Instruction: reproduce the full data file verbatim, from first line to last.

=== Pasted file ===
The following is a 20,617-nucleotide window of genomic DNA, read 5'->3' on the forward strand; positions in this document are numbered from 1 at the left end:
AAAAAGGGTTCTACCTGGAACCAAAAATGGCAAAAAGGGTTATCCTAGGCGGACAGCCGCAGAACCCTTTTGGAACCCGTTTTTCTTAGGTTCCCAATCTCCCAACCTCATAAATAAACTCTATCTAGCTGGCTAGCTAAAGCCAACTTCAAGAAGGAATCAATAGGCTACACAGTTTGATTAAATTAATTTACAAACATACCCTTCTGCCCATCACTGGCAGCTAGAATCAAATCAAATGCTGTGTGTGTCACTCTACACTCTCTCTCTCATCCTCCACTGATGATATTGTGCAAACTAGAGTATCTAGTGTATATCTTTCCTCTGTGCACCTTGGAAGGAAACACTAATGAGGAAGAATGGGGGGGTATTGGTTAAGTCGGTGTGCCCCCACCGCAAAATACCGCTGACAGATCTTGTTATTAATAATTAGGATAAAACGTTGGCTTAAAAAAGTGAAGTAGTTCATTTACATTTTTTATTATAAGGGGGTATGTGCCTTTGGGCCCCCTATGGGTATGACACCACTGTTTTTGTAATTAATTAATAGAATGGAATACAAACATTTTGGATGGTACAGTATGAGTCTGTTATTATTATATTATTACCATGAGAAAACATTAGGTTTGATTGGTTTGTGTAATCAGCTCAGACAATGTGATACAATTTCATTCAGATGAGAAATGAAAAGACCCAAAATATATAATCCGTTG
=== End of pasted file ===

The following is a 20,617-nucleotide window of genomic DNA, read 5'->3' on the forward strand; positions in this document are numbered from 1 at the left end:
AAAAAGGGTTCTACCTGGAACCAAAAATGGCAAAAAGGGTTATCCTAGGCGGACAGCCGCAGAACCCTTTTGGAACCCGTTTTTCTTAGGTTCCCAATCTCCCAACCTCATAAATAAACTCTATCTAGCTGGCTAGCTAAAGCCAACTTCAAGAAGGAATCAATAGGCTACACAGTTTGATTAAATTAATTTACAAACATACCCTTCTGCCCATCACTGGCAGCTAGAATCAAATCAAATGCTGTGTGTGTCACTCTACACTCTCTCTCTCATCCTCCACTGATGATATTGTGCAAACTAGAGTATCTAGTGTATATCTTTCCTCTGTGCACCTTGGAAGGAAACACTAATGAGGAAGAATGGGGGGGTATTGGTTAAGTCGGTGTGCCCCCACCGCAAAATACCGCTGACAGATCTTGTTATTAATAATTAGGATAAAACGTTGGCTTAAAAAAGTGAAGTAGTTCATTTACATTTTTTATTATAAGGGGGTATGTGCCTTTGGGCCCCCTATGGGTATGACACCACTGTTTTTGTAATTAATTAATAGAATGGAATACAAACATTTTGGATGGTACAGTATGAGTCTGTTATTATTATATTATTACCATGAGAAAACATTAGGTTTGATTGGTTTGTGTAATCAGCTCAGACAATGTGATACAATTTCATTCAGATGAGAAATGAAAAGACCCAAAATATATAATCCGTTG